Education Commentary

How Should We Think About Intelligence?

By Mike Rose — September 21, 2004 7 min read
We tend to undervalue, or miss entirely, the many displays of what the mind does every day, all the time, right under our noses.

We live in a time of much talk about intelligence. Yet, we operate with a fairly restricted notion of what that term means, one identified with the verbal and quantitative measures of the schoolhouse and the IQ test. And even though scholars like Howard Gardner and Robert J. Sternberg have helped us broaden our understanding of intelligence—with concepts such as multiple intelligences and practical intelligence—we tend to undervalue, or miss entirely, the many displays of what the mind does every day, all the time, right under our noses.

I have just finished a long study of the thought it takes to do blue-collar and service work, welding to waitressing, and it has left me not only with a heightened respect for the intellectual content of such work, but also with a concern about the way we tend to judge people’s intelligence by the work they do.

Consider the number of distinctions we readily make about work that carry with them powerful implications about both the work and the worker. These distinctions are usually expressed as binaries, as opposites: brain vs. hand, mental vs. manual, intellectual vs. practical, pure vs. applied, neck-up vs. neck-down. All this is intensified in our high-tech era, and, to be sure, high technology and “symbolic analysis” typically involve advanced formal education and require high levels of analytic skill. What worries me is the way we celebrate the play of mind in such work but diminish, even erase, it in other kinds of work, physical and service work, particularly. In our schools and industries as well as in our informal talk, we tend to label entire categories of work and the people associated with them in ways that generalize, erase cognitive variability, and diminish whole traditions of human activity.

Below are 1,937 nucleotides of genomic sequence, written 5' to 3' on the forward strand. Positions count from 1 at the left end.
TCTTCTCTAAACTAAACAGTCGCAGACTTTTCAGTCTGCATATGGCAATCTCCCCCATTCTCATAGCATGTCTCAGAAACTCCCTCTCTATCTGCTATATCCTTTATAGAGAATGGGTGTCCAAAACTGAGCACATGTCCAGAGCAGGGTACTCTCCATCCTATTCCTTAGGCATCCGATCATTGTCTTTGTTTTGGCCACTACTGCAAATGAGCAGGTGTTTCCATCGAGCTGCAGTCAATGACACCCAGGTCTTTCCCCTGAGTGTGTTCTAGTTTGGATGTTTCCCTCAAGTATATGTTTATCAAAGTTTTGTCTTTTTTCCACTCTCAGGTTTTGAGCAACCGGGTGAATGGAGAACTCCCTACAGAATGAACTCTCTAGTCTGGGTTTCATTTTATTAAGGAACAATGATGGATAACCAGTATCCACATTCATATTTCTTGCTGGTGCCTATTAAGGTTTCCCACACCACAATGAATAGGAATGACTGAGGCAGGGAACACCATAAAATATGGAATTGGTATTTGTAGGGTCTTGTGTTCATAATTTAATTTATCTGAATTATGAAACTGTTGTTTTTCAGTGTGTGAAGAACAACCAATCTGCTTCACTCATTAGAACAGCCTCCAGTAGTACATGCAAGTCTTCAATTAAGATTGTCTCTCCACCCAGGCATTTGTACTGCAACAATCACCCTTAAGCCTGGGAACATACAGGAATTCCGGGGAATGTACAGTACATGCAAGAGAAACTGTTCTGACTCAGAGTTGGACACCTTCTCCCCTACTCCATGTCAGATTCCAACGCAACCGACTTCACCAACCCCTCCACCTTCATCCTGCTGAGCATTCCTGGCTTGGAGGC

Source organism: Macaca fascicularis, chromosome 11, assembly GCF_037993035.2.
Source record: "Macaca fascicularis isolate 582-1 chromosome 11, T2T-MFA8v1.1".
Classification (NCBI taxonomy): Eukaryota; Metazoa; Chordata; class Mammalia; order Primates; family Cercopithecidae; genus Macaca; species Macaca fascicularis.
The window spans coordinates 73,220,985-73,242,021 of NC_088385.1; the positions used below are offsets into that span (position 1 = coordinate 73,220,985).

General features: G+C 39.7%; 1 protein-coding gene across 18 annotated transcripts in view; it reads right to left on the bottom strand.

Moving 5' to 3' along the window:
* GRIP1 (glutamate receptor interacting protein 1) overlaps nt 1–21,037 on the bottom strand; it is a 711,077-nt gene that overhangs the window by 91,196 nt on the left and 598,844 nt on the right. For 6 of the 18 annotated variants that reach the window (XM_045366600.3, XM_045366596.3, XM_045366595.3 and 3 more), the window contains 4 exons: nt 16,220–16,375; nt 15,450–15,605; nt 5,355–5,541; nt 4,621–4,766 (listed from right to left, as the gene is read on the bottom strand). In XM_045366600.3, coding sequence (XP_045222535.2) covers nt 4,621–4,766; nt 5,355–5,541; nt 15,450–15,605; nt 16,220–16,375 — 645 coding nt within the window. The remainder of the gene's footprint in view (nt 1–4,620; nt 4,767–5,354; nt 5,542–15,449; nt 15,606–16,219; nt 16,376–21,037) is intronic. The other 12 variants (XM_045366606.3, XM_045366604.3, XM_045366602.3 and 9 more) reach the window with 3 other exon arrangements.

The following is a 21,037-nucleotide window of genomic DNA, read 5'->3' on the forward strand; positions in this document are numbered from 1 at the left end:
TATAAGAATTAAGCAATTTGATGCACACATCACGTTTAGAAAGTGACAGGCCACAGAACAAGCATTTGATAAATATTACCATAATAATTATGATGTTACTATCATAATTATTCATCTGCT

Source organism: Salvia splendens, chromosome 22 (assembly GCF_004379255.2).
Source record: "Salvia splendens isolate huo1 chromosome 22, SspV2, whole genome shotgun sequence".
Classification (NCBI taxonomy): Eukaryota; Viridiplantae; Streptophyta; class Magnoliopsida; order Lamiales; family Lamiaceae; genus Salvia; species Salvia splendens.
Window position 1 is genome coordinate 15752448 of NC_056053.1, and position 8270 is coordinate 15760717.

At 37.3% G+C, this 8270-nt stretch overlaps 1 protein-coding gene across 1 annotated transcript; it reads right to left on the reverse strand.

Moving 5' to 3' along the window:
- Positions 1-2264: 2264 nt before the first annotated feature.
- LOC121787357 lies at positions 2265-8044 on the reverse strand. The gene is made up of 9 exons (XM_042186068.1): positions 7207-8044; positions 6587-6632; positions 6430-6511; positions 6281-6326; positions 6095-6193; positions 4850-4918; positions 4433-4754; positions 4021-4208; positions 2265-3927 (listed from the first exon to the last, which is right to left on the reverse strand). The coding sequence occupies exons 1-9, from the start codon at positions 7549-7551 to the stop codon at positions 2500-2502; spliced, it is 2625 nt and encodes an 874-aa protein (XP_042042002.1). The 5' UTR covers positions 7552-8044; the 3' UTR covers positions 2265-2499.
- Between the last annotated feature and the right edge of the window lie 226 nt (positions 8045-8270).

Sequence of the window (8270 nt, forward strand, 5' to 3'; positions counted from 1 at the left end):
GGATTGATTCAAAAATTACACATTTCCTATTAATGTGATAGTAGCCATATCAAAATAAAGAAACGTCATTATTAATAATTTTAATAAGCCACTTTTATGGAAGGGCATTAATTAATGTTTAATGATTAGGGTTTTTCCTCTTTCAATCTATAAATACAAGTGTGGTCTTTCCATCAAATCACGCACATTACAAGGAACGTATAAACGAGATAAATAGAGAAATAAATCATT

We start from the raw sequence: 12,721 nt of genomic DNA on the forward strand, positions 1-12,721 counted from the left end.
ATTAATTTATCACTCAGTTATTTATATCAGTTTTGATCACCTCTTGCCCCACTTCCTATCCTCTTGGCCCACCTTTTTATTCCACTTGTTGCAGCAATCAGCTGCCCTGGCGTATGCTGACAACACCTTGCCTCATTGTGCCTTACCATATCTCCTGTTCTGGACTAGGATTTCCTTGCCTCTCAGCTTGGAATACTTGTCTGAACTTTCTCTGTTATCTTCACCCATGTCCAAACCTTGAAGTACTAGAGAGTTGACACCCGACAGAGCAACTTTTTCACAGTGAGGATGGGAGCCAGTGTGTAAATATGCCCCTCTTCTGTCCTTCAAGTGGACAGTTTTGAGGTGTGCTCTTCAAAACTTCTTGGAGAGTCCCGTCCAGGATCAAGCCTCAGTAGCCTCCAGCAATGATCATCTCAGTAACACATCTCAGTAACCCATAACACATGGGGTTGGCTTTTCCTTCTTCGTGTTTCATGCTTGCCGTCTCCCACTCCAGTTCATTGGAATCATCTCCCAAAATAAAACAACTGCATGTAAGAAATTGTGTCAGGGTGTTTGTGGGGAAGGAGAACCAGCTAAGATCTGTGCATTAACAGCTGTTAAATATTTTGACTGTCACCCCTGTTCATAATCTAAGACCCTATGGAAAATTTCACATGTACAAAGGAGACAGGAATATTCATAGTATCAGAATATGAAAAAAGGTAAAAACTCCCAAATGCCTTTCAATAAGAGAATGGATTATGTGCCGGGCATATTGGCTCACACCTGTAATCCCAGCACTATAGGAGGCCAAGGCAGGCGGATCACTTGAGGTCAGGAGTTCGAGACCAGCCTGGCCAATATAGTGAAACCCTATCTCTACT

One of the most unfortunate of these dichotomies, particularly in the lives of young people, has been the distinction between the academic and the vocational. This distinction characterized the high school curriculum for much of the past century and has defined entire courses of study. Though it has been the focus of significant reform over the past two decades, vocational education—and, more generally, the divide between the academic and the vocational curriculum—has been one of the most longstanding and visible institutional manifestations of our culture’s beliefs about hand and brain, mind and work.

It is the academic curriculum, not the vocational, that has gotten identified as the place where intelligence is manifest. Such separation plays out on the ground, in the way school people talk, in the formal and informal terms and categories they use. Thus a language of abstraction, smarts, big ideas surrounds the academic course of study, which is symbolically, structurally, and often geographically on the other side of the campus from the domain of the manual, the concrete, the practical, the gritty.